WORK is underway to make sure all rough sleepers in Worcester have a roof over their heads by the weekend as the coronavirus pandemic continues to spread.

Community leaders are working together to house around 30 rough sleepers in Worcester. The work is being carried out by Worcester City Council, with other councils and voluntary partners. We understand 15 bed accommodation has already been found in the city by the county council. There is also the potential to use B&Bs, hotel rooms and houses of multiple occupation to meet remaining need. Speaking yesterday afternoon, Jonathan Sutton, chief executive of St Paul's Hostel, said: "We are trying to get to the position in the next 96 hours where there should be no good reason for anybody to be on the street."

A spokesman for Worcester City Council said: "We are also working with existing and potential partners within the private sector to meet this need to ensure the safety of rough sleepers. The situation is particularly challenging as many hotels that might normally be available are currently closed."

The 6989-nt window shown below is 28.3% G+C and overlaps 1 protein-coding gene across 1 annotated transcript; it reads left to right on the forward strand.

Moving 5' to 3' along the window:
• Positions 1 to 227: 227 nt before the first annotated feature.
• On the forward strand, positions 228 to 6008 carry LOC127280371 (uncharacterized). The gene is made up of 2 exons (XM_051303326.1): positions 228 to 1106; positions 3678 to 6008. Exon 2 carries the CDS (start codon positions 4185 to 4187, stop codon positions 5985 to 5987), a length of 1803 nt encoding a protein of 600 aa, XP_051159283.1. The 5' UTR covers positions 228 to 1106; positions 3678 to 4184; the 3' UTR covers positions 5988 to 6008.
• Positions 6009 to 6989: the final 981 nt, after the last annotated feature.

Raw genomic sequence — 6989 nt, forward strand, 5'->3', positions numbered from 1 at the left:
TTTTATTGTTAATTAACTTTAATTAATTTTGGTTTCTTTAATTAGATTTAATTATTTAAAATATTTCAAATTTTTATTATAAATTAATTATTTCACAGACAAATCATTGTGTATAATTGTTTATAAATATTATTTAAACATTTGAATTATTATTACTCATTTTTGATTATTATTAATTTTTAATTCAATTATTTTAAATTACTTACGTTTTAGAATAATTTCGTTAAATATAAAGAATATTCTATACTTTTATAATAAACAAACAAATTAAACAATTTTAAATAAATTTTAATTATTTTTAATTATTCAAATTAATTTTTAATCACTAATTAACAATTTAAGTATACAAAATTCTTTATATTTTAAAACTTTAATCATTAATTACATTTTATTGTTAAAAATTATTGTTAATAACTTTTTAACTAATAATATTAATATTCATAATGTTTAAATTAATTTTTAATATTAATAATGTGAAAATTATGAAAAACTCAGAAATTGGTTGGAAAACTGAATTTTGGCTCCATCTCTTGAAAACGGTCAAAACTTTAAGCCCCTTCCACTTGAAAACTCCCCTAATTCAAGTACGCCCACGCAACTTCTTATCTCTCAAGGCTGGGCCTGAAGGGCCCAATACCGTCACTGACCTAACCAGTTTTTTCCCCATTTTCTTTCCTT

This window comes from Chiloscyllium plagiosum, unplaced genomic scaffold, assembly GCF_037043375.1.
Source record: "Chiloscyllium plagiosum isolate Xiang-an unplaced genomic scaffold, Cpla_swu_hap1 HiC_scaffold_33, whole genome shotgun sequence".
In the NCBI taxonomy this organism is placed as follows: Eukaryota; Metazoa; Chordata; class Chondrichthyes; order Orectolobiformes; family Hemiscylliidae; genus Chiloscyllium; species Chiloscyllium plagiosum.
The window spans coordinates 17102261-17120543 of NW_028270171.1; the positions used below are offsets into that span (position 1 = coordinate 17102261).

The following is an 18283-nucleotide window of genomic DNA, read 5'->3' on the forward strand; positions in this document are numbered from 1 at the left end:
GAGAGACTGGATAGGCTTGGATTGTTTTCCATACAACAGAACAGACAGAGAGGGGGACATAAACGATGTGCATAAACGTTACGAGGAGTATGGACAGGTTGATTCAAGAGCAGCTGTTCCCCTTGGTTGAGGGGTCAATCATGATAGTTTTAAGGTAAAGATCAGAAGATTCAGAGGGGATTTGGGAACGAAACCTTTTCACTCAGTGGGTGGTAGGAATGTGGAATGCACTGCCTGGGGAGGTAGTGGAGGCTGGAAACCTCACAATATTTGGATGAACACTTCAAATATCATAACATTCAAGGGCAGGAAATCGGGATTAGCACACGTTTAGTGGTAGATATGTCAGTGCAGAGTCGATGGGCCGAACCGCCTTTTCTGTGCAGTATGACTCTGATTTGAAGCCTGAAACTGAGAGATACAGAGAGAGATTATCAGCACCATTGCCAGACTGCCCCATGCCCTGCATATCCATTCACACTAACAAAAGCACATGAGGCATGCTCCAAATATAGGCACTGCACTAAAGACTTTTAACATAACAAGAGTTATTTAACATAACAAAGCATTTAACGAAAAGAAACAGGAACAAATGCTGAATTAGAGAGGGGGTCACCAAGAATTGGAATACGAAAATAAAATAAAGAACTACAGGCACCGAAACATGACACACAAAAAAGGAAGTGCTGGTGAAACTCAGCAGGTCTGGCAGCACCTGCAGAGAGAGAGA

An email from a government official, sent on Thursday, called on local authorities to get ‘everyone in’. Crisis chief executive Jon Sparkes said: “The Government has committed to ending rough sleeping by 2025 - this proves it can be done in 2020 if we make it the priority it deserves to be.”

To get “everyone in” by the weekend, Crisis says the Government should launch a national appeal for accommodation, which would include empty apartment blocks and hotels. Hugo Sugg, a campaigner on behalf of Worcester’s homeless people, said: “The Government advice to stay at home does not easily apply to rough sleepers and that is why I published the advice that should you see a rough sleeper with a cough or showing illness, to stay 6ft/2m away, ask for their name and date of birth and call 999. Everyone has a duty to protect the vulnerable and the Government must set the example. That is why this morning I was in contact with Worcester MP Robin Walker for him and Government ministers to talk to senior management at both Premier Inn and Travelodge to enable them to open up the hotels during this crisis to house people who are homeless or those who need to be quarantined if they have symptoms. This should happen in Worcestershire and across the UK immediately.”